The Horological Society of New York is a non-profit horological organization in continuous operation since 1866. Monthly meetings feature technical lectures and social events. Members are a diverse mix of watchmakers, executives, journalists, auctioneers, historians, salespeople and collectors, reflecting the rich nature of the watchmaking industry in New York City.
Pursuing the Art and Science of Watchmaking
2015 Meetings – Winter & Spring
January 5 – The Impact of Digital Publishing on the Watchmaking Industry
Benjamin Clymer – Founder & Executive Editor, HODINKEE
Benjamin Clymer is the Founder & Executive Editor of HODINKEE, one of the most widely read wristwatch publications in the world. HODINKEE is based in New York City. Mr. Clymer spoke on the impact of digital publishing on the watchmaking industry.
February 2 – History of the Swiss Ebauche
Luke Cox-Bien – Watchmaker, Rolex
Many people talk about the innovations of great horologists throughout history, but the driving factor are everyday watches. From the early 17th century, competing with French and English watch manufactures to dominating the luxury market today, Swiss Ebauche manufactures helped make it happen. Let’s take a look at how this low cost movement helped shape history.
March 2 – Audemars Piguet through the Historical Lens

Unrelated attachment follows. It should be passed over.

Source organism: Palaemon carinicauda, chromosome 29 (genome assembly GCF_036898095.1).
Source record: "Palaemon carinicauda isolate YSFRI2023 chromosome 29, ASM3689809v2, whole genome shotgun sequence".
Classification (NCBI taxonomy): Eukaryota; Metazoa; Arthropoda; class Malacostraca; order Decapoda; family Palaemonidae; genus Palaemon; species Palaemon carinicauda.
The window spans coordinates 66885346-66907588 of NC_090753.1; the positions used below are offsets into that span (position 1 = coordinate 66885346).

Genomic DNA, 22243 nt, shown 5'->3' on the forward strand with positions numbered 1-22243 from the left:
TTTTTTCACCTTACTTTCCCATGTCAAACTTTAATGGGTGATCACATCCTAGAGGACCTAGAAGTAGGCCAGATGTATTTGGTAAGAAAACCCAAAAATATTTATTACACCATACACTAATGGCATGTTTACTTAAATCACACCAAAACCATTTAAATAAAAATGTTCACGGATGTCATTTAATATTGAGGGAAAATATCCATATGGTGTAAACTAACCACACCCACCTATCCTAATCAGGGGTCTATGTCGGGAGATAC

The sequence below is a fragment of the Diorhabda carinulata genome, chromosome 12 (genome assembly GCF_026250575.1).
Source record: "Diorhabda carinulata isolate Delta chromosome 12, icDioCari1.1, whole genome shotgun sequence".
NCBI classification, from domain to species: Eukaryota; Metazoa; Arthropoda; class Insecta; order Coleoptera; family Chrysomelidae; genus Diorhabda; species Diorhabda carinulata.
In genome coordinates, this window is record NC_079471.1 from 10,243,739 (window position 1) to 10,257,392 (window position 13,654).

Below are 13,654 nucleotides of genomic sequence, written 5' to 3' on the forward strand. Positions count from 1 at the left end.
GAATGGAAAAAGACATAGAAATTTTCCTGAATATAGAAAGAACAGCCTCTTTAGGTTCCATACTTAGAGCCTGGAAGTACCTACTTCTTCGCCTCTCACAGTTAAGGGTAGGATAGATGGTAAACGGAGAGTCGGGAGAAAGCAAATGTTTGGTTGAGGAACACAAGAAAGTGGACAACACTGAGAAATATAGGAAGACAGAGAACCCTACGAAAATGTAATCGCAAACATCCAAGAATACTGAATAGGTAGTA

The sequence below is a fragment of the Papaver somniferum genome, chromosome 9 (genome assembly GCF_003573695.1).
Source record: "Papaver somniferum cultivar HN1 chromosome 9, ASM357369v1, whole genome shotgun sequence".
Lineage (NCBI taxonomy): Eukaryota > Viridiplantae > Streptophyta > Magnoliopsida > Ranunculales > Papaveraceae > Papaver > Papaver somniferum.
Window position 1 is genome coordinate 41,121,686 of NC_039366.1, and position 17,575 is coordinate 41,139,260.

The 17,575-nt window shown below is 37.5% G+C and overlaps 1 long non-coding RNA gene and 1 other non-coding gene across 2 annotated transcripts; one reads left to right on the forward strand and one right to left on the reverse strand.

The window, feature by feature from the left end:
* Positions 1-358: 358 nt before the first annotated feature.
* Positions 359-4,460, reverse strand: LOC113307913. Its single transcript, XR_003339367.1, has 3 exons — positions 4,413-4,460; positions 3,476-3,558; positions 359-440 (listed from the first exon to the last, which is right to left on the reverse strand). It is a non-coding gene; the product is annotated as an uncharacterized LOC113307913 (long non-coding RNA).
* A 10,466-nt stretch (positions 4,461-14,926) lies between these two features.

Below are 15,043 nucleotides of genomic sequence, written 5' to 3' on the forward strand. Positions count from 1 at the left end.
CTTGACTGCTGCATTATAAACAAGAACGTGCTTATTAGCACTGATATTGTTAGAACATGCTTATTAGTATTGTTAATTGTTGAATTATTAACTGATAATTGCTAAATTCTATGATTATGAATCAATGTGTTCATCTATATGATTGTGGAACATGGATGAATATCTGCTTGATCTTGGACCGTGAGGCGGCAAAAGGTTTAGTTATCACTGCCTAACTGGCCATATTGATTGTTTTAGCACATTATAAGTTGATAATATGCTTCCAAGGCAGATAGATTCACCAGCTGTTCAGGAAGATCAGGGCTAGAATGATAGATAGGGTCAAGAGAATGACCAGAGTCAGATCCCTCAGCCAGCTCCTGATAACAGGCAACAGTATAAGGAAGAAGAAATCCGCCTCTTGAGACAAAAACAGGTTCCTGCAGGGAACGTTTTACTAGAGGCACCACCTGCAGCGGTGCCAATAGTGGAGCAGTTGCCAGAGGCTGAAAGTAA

Michael Friedman – Historian, Audemars Piguet
Audemars Piguet began crafting innovative and complicated watches in 1875 in Le Brassus, Switzerland, within the Vallée de Joux. The Vallée de Joux is one of the pillars of the entire Swiss Watchmaking Industry, with horological roots going back approximately 275 years and knowledge of the metallurgical arts even centuries prior. For the founders of Audemars Piguet, Jules Louis Audemars and Edward Auguste Piguet, as well as other vital Le Brassus watchmakers like Louis-Elysee Piguet, there was a distinct sense of pride and responsibility as inheritors of the great Vallée de Joux watchmaking traditions that preceded them. This sense of lineage and heritage was essential – in other parts of the world, traditional watchmaking was losing out to increased industrialization and mechanization. For Audemars Piguet, it has always been and will continue to be a carefully considered and strategic balance between the preservation of traditional methods and the tactful adoption of emerging technologies. This evenings lecture at the HSNY will focus on the evolution of the industry within this unique mountainous & scenic region, with a detailed focus on Audemars Piguet.